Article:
Showing posts with label lagerboy. Show all posts
Showing posts with label lagerboy. Show all posts

Wednesday, December 18, 2019

Falling Into Von Trapp

Lager is kind of my thing.

I can't think of a single warm fermented beer style that I would rather drink than a well executed cold fermented style. Sorry folks but your New England IPAs just don't compare to the height of craft brewing that is an Old School Czech pale lager. If you think that you foreign extra stout with gorilla snot and dingleberries can hold a candle to schwarzbier then you are in for disappointment.

Most of my favourite breweries are those that brew lager, giving it the deference and respect it is due, even those like Sierra Nevada who are better known for their ales do some magnificent lagers as well. This year I added a new to me brewery to my list of go to purveyors of fine decocted booze, Von Trapp Brewing from Vermont (yes, that Von Trapp family and yes they do decoction mashing).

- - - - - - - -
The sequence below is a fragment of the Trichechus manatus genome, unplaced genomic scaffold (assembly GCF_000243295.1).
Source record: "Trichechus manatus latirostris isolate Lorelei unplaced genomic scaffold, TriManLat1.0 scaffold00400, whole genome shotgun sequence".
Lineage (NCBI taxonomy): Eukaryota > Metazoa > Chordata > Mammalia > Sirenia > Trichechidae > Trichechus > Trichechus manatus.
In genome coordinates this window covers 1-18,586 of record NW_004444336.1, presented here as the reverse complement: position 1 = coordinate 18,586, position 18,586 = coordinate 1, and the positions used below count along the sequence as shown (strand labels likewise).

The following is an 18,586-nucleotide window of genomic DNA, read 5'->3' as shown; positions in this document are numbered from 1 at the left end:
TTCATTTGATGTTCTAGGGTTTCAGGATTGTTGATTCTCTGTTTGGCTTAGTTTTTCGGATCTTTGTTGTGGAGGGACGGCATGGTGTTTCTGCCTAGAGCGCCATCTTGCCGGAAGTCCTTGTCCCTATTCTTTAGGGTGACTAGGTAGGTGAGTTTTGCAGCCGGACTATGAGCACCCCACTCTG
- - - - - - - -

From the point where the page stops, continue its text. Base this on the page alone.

Since trying their Oktoberfest back in the appropriate season, I have been on something of a Von Trapp kick. Other than my 10 days in central Europe, I have probably indulged in at least one six pack of their various beers each weekend since September, and in keeping with my worldview these days I haven't really taken notes other than when needed for other projects and schemes.



Something that each of the beers I have tried so far shares is that it is an excellent example of whichever style it is. For example I am actually fairly confident that had Beer Run had any more of the Oktoberfest when I decided to do my mass tasting that it would have been in at least the final 4, possibly the top 2.


Most recently I have been revelling in Tr?sten, a rauchbier that unlike many an American made smoke beer is actually worthy of the name. Sure it might not be a full frontal assault on the senses a la Schlenkerla, but it is a beautifully smokey dark lager that could easily become a regular in winter for me, and may even be used to soak the raisins, sultanas, et al in the fruit cake I plan to make this weekend for my father-in-law and I.

Of the regular styles available my go tos of late have been Helles and Dunkel, both of which I would put right up there with the best versions available back in Germany and which, as a side note for us Czech beer fans of the world, make a delightful ?ezané pivo, or black and tan.